Effects of dry period length and dietary energy source on inflammatory biomarkers and oxidative stress in dairy cows.

Mayasari, N; Chen, J; Ferrari, A; Bruckmaier, Rupert; Kemp, B; Parmentier, H K; van Knegsel, A T M; Trevisi, E (2017). Effects of dry period length and dietary energy source on inflammatory biomarkers and oxidative stress in dairy cows. Journal of dairy science, 100(6), pp. 4961-4975. American Dairy Science Association 10.3168/jds.2016-11857

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Negative energy balance in dairy cows in early lactation has been associated with increased inflammation and oxidative stress in these cows. The objective of this study was to evaluate the effects of dry period (DP) length and dietary energy source on inflammatory biomarkers and oxidative stress in dairy cows. Holstein-Friesian dairy cows (60 primiparous and 107 multiparous) were assigned randomly to a 3 × 2 factorial design with 3 DP length (0, 30, or 60 d) and 2 early lactation rations (glucogenic or lipogenic). Cows were fed a glucogenic or lipogenic ration from 10 d before the expected calving date. Blood was collected in wk -3, -2, -1, 1, 2, and 4 relative to calving. Dry period length affected inflammatory biomarkers and oxidative stress, especially in wk 1 and 2 after calving. Cows with a 0-d DP had higher levels of ceruloplasmin, cholesterol, and reactive oxygen metabolites, and they tended to have higher haptoglobin levels compared with cows with a 30- or 60-d DP. Cows with a 0-d DP had a lower plasma paraoxonase and bilirubin in the first 2 wk after calving and a lower liver functionality index compared with cows with a 60-d DP. Cows of parity >3 fed a glucogenic ration had higher cholesterol levels compared with cows of parity >3 fed a lipogenic ration. No interaction between DP length and ration was present for inflammatory biomarkers or oxidative stress variables. Plasma bilirubin levels for cows with a 0-d DP were negatively related to energy balance and metabolic status in these cows. Moreover, occurrence of clinical health problems (fever, mastitis, metritis, and retained placenta) was 41, 27, and 30% for cows with 0-, 30-, and 60-d DP, respectively. High levels of ceruloplasmin, cholesterol, and reactive oxygen metabolites in cows with 0-d DP were related to the occurrence of health problems in these cows. In conclusion, omitting the DP increased levels of ceruloplasmin, cholesterol, and reactive oxygen metabolites, and decreased levels of bilirubin and paraoxonase in plasma, independent of ration, compared with cows with a 60-d DP. These contrasting effects of DP length on inflammatory status could be explained in part by the improved energy balance and occurrence of health problems in these cows, but was not related to increased somatic cell count in cows with a 0-d DP. Cows with a 0-d DP had better energy balance, but also had higher levels of oxidative stress compared with cows with a 60-d DP. Moreover, occurrence of health problems did not differ between cows with different DP lengths.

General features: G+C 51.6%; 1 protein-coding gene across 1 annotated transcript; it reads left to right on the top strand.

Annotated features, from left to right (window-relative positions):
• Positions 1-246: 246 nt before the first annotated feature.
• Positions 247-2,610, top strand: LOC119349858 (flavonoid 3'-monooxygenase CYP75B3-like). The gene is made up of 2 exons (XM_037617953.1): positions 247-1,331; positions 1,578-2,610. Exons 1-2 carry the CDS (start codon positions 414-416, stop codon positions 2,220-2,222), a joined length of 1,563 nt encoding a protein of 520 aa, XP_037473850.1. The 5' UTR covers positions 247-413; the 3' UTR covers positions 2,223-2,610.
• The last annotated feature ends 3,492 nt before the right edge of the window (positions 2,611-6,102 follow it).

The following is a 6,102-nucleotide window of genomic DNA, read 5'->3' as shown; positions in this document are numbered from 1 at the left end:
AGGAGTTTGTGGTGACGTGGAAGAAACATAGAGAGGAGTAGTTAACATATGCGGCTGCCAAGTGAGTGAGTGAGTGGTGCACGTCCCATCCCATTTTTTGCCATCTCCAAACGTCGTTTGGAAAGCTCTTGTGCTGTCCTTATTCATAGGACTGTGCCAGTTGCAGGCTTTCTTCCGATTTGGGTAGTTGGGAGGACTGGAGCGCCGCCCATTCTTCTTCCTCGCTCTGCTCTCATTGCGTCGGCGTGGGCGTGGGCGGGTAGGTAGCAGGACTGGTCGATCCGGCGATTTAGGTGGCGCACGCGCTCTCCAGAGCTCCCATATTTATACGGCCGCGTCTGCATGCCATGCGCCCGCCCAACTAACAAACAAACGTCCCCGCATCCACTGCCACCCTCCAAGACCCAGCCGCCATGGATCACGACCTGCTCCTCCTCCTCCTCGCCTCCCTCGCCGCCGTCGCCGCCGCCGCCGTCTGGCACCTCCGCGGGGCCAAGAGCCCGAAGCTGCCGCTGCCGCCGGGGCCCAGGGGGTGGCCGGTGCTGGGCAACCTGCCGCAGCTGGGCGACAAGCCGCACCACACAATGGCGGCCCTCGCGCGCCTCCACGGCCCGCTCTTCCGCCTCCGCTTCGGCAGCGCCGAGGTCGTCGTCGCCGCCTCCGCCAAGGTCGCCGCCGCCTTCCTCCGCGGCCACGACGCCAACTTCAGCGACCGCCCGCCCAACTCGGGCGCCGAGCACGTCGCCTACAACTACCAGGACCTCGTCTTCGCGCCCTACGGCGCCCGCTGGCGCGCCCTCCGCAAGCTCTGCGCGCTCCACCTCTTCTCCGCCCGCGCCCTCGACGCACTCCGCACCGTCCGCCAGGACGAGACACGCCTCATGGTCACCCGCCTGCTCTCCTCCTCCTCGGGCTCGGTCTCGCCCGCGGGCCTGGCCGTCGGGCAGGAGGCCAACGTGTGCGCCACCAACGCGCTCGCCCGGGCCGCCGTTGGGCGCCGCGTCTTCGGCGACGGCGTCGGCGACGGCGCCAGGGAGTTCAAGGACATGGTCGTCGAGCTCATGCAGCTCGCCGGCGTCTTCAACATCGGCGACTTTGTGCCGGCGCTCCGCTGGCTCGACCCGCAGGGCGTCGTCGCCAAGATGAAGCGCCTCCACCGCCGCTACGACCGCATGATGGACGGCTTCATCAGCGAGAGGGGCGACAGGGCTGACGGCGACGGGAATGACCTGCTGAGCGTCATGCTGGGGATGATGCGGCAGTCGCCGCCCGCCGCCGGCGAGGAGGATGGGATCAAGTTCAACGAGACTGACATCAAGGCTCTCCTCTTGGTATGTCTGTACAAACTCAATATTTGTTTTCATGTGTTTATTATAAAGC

Item Type:

Journal Article (Original Article)

Division/Institute:

05 Veterinary Medicine > Department of Clinical Research and Veterinary Public Health (DCR-VPH) > Veterinary Physiology
05 Veterinary Medicine > Department of Clinical Research and Veterinary Public Health (DCR-VPH)

UniBE Contributor:

Bruckmaier, Rupert

Subjects:

500 Science > 590 Animals (Zoology)
600 Technology > 630 Agriculture

ISSN:

0022-0302

Publisher:

American Dairy Science Association

Language:

English

Submitter:

Hélène Elisabeth Meier

Date Deposited:

20 Jun 2018 09:00

Last Modified:

28 Oct 2019 05:25

Publisher DOI:

10.3168/jds.2016-11857

PubMed ID:

28365121

Uncontrolled Keywords:

acute phase protein continuous milking energy balance oxidative stress

BORIS DOI:

10.7892/boris.114693

URI:

https://boris.unibe.ch/id/eprint/114693

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